The live cattle export market to Egypt has officially re-opened following the successful visit of two Egyptian veterinary staff to Ireland this week.

Bord Bia’s Joe Burke told Agriland that the two Egyptian veterinary officials agreed veterinary protocols, which clears the way for shipments of cattle to take place.

Burke said that the vets visited one beef and one dairy farm in Co. Wicklow along with a beef factory.

The Egyptian representatives also spent time with Department of Agriculture officials, where they saw Ireland’s identification and tractability standards first hand.

The Bord Bia beef specialist said that three Irish boats have already been approved to carry cattle to Egypt and the first shipment could leave by the end of 2016.

“There are inquiries coming in from potential customers already and we are optimistic, because it is a much more stable market than Libya,” he said.

The Egyptian market

Egypt, he said, is the perfect market for male dairy cattle, although it’s currently dominated by live cattle imports from South America.

Irish live cattle exports to Egypt ceased in January of 1997, but Burke said that the market has the capacity to import 150,000 cattle annually.

This makes it an attractive market for Irish live cattle exports, he said and it will help keep a floor under the domestic market price.

At peak export levels in 1994, Ireland exported over 253,000 cattle to Egypt, he said, with this market aided by CAP export refunds to non-EU countries.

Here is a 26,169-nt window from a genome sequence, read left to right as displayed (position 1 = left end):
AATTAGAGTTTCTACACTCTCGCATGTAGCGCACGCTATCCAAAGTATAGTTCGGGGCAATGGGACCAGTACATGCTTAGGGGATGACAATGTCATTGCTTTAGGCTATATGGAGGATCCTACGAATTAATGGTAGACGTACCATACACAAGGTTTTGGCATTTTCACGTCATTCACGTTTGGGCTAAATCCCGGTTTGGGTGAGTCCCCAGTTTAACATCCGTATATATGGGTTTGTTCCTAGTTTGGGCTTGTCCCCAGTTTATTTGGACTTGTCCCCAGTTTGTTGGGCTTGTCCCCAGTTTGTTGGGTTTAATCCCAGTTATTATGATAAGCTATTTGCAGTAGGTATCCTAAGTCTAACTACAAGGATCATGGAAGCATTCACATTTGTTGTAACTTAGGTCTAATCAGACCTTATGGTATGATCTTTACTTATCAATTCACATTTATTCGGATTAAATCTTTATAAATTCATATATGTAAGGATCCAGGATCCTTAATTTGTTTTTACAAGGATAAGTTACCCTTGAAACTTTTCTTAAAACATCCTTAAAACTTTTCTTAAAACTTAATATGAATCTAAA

However, Burke said that the market is not capable of taking similar levels of cattle but it remains an “attractive and viable” market for Irish live cattle exports.

He also said that the removal of export refunds has been counteracted by an increase in the Egyptian cattle price.

Spain and France are Ireland’s main European competitors in the Egyptian market, he said.

Spain and France, he said, can export to Egypt and the Middle East cheaper than Ireland, because of the shorter travel distance.

Ireland, in turn, he said has to have a higher standard of welfare for cattle on board, due to the longer distance involved, which adds to the cost.

But, with the cattle price narrowing between the countries, Irish live cattle exports to Egypt are becoming more economically viable, he said.

The opening of the Egyptian market will be welcomed by many within the industry, as Department of Agriculture figures show that live cattle exports were 25% lower in 2015 compared to 2014. 

In December 2015, the Minister for Agriculture, Simon Coveney said the Egyptian market would reopen for exports of fattening and finished cattle.

Farming organisations such as IFA and ICSA have continually called for the opening of additional live export markets for Irish cattle, as they say these markets are important to maintain a good Irish beef price.

These live cattle exports may become increasingly important to the Irish beef industry, as Bord Bia predicts an 80,000 head increase in finished cattle coming on stream this year.

Figures from the ICBF show there has been an increase in calf births between 2013 and 2015.

According to ICBF data, there were 44,313 more calves born in 2014 compared to 2013, with most of these extra calves born to the dairy herd (+44,356 calves).

Calf registrations had also increased in 2015, with 6% more calves being registered than 2014, it says.

There was an 8% increase in dairy births (99,417) and a 2% increase in beef births (20,302).

Bank of Ireland’s Head of Agriculture, Sean Farrell also said that the additional dairy calves born in 2014 and 2015 are likely to cause an increase in beef supplies later in 2016.

“Beef supplies in the first half of 2016 are anticipated to remain tight with increased supplies coming onto the market in the second half of 2016,  as a result of dairy herd growth, which started last year,” he said.